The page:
Fairlie Street, Downtown Atlanta
Good coffee is a favorite subject of mine. It’s not directly related to urbanism, though quality “third places” for coffee can definitely make city life more pleasant.
I was recently asked for recommendations by someone visiting Atlanta for a conference downtown. For any visitor looking for good coffee either here or in nearby neighborhoods, these are some of my favorites, in order. (View in a large map)
1009 Marietta St NW, Atlanta, GA 30318
Just north of Downtown, Octane Westside brews and sells locally-roasted coffee. Judging from the crowds, it’s probably the most popular coffee place in Atlanta (apart from the other location on the eastside).
Cafe Campesino at the Curb Market
209 Edgewood Ave SE
Cafe Campesino coffee is roasted in Americus, Georgia; it’s available at a barrista stand in the Sweet Auburn Bakery, in Downtown’s wonderful Curb Market.
Ebrik Coffee Room
16 Park Place, Atlanta, Georgia 30303
Only open M-F. It’s in the heart of Downtown, surrounded by GSU buildings and offices; a great spot with a nice interior.
480 John Wesley Dobbs Ave NE Atlanta, GA 30312
In the Old Fourth Ward, east of Downtown. They have a nice, small menu of breakfast and lunch plates.
180 Walker St SW, Atlanta, GA 30313
In Castleberry Hill, south of Downtown; also a great breakfast spot.
EDITED: honorable mention goes to One Caffe, at the bottom of the Flatiron Building on Broad Street. They make a mean Dutch Coffee, cold brewed over night.
(Above photo: Ebrik Coffee Room)
Walton Street, Downtown Atlanta, 1920
Atlanta gets criticized, rightly so, for having dropped the ball on historic preservation of architecture in the twentieth century.
But let’s take a moment to recognize this: every one of these buildings, in the above 1920 photo of Walton Street, is still standing today. In fact, the one in the foreground is being renovated and turned into a new hotel.
[The tall one in the rear is my building, the Healey; condos on top, offices and retail on the bottom (shweet).]
If historic preservation interests you, I highly suggest taking part in some of the tours for this month’s Phoenix Flies events throughout Atlanta. You can find a list of events here.
The American Planning Association (APA) is coming to Atlanta in April for its 2014 conference. The conference blog has been exploring Atlanta issues — well worth a visit: http://blogs.planning.org/conference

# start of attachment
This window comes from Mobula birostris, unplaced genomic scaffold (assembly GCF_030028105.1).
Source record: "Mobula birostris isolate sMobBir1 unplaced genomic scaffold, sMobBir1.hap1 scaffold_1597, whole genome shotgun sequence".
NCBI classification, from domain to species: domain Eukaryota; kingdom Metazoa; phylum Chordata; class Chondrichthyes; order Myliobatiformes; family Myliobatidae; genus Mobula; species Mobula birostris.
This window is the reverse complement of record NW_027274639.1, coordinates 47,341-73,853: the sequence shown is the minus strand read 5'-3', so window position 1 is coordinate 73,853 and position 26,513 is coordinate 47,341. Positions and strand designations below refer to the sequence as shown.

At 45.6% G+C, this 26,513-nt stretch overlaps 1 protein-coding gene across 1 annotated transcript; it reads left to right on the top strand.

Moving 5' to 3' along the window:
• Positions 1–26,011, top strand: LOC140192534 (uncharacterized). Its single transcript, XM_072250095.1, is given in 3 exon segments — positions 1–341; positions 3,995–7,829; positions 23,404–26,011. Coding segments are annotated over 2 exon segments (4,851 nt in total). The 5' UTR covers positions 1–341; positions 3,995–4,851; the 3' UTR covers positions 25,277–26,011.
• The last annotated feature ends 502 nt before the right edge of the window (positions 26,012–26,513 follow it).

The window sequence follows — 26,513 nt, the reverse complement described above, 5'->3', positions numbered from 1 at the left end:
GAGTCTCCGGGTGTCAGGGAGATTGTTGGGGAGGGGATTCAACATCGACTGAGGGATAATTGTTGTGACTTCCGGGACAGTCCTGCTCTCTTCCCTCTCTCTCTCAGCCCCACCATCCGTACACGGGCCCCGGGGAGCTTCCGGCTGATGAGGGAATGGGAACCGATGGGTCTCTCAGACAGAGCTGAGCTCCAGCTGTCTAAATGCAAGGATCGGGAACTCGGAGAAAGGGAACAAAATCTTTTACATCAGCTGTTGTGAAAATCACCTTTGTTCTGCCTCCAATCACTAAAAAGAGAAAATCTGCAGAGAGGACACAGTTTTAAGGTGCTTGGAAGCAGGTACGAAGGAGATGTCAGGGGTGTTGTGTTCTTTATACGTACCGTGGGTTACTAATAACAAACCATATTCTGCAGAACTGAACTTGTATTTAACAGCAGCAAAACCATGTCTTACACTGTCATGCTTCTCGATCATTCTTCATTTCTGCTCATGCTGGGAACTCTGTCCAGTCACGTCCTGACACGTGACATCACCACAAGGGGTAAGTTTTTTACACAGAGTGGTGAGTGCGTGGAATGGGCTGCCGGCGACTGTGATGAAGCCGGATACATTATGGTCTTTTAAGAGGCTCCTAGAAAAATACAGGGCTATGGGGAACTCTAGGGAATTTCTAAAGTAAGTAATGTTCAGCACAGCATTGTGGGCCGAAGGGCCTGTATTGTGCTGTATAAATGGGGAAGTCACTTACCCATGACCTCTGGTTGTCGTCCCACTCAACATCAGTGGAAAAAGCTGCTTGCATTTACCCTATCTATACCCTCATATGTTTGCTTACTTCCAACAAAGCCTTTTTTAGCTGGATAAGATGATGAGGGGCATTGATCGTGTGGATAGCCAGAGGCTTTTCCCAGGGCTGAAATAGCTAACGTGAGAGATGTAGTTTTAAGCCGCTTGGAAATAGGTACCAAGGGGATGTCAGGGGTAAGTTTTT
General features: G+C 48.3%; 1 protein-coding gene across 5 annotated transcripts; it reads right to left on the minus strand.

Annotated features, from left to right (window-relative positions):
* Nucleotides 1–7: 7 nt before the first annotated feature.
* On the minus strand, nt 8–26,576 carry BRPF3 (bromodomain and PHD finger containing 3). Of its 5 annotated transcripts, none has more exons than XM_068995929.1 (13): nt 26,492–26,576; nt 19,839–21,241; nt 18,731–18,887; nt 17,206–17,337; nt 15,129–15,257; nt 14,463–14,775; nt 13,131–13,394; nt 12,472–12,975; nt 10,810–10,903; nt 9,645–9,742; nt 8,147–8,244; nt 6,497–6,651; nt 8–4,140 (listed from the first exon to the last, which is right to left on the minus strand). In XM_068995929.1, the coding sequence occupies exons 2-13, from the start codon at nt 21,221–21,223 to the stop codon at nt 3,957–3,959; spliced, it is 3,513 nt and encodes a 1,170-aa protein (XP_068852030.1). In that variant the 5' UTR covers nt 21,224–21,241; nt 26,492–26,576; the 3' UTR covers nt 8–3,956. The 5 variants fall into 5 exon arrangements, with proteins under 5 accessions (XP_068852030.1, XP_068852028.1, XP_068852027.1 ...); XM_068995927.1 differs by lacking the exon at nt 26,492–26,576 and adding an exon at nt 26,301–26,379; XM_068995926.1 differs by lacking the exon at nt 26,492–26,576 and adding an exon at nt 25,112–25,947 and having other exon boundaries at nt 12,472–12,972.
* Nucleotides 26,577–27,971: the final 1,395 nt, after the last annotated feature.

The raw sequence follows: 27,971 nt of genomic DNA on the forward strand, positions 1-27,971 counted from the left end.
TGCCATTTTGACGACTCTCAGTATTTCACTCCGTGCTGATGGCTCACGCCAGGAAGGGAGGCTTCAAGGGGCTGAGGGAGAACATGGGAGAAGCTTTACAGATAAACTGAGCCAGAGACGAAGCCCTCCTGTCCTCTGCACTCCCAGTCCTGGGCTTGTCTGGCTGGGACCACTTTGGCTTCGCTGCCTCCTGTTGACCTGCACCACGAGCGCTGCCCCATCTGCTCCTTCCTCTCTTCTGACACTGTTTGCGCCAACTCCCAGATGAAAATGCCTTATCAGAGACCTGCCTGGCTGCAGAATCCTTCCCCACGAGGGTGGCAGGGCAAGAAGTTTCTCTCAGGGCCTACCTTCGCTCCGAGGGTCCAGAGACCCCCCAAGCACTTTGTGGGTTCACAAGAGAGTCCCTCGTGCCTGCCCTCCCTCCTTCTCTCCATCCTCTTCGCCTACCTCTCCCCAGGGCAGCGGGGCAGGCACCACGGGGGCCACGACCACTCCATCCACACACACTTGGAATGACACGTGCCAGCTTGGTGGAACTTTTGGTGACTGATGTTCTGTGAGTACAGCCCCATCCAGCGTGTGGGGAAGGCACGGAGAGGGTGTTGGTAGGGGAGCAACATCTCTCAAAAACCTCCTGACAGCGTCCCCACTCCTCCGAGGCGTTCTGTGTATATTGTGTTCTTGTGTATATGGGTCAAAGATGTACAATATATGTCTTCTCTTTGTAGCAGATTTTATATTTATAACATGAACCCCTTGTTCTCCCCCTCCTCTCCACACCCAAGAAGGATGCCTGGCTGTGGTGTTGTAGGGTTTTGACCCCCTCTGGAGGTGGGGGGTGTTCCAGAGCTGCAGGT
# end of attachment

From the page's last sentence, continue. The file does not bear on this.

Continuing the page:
One post announces that a workshop at the conference will look at a troubled, historic strip of Broad Street — from Garnett Street to Alabama Street — in the middle of Downtown Atlanta. Read about it here. Here’s a quote:
Today the Broad Street corridor — accompanied by 80 acres of surface parking lots — sits right in the middle of substantial urban Atlanta energy, yet it is derelict and desolate, waiting for reinvestment. The area is ideal for planners from across the U.S. to engage peers prior to the national conference and create a lasting impact.
I (and some others) call this stretch South Broad Street. In my opinion, this place has more unrealized potential than any other in the city. Being so well-connected to transit, with Five Points MARTA on the north side, it’s got pent-up greatness waiting inside. If you’re in the mood for a visit, I recommend Miller’s Rexall and Mammal Gallery as destinations.
And if you’d like to read some interesting history about South Broad, check out the Southbroadatl.org website.
According to the CDC, motor vehicle-related injuries are the leading cause of death in the US for ages 5-34. Worldwide, road traffic crashes are the leading cause of death for ages 15-29. While both statistics are serious, it’s clear that, in the US, a greater range of the population is in danger of death from motor vehicles.
I write a lot about car-centric places being bad for reasons related to efficient, careful land use and for the relationship we have to our built environment and to each other.
But It’s important to take a regular break from those concerns and think about the impact that our car-centric places have on our health in the US. For a look at the other health problems (apart from fatal injuries) caused by cars, see this interview with former CDC director, Richard Jackson.
Atlanta traffic photo from Flickr user spartan_puma
Per-capita vehicle miles of travel dropped again in 2013, making it the ninth consecutive year of decline…This recent downward shift has had no clear, lasting connection to economic trends or gas prices. Evidence suggests that the decline is likely due to changing demographics, saturated highways, and a rising preference for compact, mixed-use neighborhoods. — Per capita VMT drops for ninth straight year; DOTs taking notice | SSTI.us, 2/24/2014